Far northern California reminds me so much of rural Massachusetts, New Hampshire, and Vermont. Vast expanses of rocky, rolling mountains covered in the green of spring- the neon of new grasses, bright yellows and purples of the first wildflowers, budding trees and fresh leaves, and the ever-present anchor of the evergreens as far as the eye can see. As we drive to Klamath, CA- just south of the Oregon border on the Pacific coast, I find myself feeling a bit of longing for the familiarity of the east coast. This hasn’t happened since we’ve been on the road- at least not at a time when we couldn’t change our plans and quell our desire to be… wherever. But right now we have solid plans- the Life is Good Conference at the end of the month, friends who have become family awaiting us in British Columbia, Tough Mudder at the end of June, and an Alaskan Cruise/RV to Denali National Park in July. Not a bad lineup.
I haven’t ‘missed’ anything in a really long time. It’s an uncomfortable feeling that calls me back to a focus on the present. What is it about now that isn’t sitting right? Why the longing? Generally when I feel I need something – food, sugar, place, person – there is a void that I am not recognizing.
Lately I have been noticing recurring thoughts of the future. What will the next adventure be? How long will we RV? Will we go abroad? How? For how long? Will the kids decide, at some point, that they want to be stationary? Will Chris or I? What if I never fulfill my dream of farming? Is this a real dream or a romanticized one? If we did settle down, where would it be? Is traveling going to continue to be financially feasible? Would settling down end up being more expensive?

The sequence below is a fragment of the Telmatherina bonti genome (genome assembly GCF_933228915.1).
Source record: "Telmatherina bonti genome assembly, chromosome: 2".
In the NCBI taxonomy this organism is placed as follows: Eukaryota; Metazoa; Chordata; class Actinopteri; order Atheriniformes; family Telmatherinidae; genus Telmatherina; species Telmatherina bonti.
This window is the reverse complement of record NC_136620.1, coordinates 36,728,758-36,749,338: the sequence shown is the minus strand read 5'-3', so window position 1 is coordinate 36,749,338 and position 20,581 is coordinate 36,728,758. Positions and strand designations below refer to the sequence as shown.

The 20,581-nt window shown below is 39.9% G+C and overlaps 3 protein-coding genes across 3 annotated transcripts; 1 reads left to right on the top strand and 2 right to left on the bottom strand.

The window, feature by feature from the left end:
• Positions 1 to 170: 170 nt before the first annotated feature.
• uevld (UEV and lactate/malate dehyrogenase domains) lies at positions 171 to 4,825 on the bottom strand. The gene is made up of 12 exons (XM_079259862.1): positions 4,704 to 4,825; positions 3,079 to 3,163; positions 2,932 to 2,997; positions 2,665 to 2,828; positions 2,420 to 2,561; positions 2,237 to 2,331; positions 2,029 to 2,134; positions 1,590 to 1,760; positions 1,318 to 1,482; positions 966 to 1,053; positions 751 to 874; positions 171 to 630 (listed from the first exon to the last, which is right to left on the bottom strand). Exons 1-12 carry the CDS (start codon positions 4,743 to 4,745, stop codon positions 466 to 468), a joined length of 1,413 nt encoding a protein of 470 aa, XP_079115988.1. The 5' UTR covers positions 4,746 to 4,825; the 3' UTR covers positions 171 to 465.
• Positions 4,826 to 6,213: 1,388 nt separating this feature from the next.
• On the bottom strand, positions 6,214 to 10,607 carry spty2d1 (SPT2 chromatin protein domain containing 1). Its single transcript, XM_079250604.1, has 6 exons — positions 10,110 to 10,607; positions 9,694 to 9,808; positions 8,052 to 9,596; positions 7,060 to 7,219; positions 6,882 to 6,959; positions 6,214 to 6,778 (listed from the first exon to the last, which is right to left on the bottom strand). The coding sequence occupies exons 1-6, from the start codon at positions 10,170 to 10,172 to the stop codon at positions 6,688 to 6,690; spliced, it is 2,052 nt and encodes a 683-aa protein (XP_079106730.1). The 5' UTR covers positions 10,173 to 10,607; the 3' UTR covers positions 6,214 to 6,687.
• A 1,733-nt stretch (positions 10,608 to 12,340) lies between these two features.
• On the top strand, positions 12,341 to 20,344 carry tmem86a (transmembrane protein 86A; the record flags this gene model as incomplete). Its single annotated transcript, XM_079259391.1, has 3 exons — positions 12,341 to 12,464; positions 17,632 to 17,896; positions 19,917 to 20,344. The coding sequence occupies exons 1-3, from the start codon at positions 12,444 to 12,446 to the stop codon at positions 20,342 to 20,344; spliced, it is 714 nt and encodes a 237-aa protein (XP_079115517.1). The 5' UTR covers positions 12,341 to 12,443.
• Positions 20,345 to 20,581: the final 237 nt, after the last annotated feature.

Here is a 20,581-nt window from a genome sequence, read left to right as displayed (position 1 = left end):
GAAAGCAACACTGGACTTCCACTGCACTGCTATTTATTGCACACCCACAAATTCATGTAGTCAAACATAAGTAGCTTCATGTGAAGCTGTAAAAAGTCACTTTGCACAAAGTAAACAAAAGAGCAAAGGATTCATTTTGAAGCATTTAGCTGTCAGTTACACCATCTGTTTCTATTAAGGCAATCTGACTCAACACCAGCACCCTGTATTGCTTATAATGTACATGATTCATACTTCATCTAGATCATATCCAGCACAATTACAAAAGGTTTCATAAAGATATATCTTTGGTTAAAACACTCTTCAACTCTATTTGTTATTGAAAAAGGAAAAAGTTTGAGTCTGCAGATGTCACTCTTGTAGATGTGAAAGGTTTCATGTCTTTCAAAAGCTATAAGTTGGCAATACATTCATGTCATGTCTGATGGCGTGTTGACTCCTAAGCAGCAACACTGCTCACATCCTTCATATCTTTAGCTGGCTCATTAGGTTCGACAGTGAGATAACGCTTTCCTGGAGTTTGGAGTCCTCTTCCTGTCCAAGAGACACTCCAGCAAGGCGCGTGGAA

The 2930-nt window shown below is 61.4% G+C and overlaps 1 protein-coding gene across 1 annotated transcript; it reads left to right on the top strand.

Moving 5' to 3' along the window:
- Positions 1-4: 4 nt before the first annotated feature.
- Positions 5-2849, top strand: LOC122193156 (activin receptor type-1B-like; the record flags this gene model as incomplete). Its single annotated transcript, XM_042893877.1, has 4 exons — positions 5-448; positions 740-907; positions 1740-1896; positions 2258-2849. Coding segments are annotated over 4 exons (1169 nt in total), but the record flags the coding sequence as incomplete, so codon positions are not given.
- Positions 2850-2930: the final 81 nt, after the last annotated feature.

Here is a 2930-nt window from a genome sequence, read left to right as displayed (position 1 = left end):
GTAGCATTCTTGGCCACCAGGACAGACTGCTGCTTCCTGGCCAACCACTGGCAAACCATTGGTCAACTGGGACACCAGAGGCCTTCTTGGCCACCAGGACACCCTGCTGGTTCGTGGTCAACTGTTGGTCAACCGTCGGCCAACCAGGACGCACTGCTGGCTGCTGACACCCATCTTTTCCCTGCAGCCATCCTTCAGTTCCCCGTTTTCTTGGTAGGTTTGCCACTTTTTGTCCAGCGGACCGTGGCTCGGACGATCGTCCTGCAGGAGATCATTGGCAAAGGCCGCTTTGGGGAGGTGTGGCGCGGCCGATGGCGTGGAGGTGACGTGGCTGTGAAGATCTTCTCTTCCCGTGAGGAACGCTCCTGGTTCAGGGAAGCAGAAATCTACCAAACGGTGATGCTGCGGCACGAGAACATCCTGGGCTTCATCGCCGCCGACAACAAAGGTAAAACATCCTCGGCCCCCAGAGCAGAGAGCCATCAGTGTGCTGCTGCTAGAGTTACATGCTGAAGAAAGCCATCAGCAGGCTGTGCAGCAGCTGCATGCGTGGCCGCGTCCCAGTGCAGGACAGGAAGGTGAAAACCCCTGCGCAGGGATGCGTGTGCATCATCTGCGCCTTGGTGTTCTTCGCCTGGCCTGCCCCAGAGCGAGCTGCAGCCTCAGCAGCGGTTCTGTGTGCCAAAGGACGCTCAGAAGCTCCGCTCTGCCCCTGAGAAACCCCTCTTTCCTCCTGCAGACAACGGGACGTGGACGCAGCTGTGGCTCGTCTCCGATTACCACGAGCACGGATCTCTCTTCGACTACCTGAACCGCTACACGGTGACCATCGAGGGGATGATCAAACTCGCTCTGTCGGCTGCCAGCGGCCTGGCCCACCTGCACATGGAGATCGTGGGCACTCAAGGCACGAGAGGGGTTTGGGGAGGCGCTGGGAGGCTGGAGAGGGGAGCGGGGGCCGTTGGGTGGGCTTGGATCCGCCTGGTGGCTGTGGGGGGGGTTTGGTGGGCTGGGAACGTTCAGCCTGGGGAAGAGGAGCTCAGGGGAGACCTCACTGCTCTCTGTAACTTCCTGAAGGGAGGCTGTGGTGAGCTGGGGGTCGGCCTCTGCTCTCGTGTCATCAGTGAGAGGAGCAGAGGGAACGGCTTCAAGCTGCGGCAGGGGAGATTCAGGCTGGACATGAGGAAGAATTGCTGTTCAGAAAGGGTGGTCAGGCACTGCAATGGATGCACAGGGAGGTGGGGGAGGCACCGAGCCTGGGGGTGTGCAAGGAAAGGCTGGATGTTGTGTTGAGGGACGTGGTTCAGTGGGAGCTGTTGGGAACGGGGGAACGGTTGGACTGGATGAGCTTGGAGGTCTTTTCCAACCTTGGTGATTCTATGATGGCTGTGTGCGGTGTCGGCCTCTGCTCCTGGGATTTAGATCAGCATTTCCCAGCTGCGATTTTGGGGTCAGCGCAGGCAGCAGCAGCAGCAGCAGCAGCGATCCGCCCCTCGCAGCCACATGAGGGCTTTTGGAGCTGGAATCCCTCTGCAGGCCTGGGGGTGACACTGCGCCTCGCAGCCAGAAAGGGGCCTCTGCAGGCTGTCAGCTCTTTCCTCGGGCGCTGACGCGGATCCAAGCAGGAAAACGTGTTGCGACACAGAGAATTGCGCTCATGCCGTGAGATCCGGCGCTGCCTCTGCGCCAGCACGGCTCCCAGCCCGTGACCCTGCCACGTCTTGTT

When I look at the questions in print, I recognize fear. Fear of the future. Fear of the unknown. It’s familiar and familiar feels good no matter how bad it feels… But I know I don’t have the answers. And I don’t need them. I am brilliantly happy with my life. Maybe that’s where the questioning comes in. A deep breath waiting for the other shoe to drop? And yet I’m here because of choices made with a focus on living in the present moment rather than the more common sacrificial perspective in which we spend most of our lives waiting, saving, and planning for moments too short or that may never come at all. The spotlight falls on… being open. Seizing opportunities. Staying still when it feels right. Moving, seeing, doing when we want. Honoring the changes in ourselves and each other. Recognizing that we create our lives and choice creates empowered joy. We always have a choice.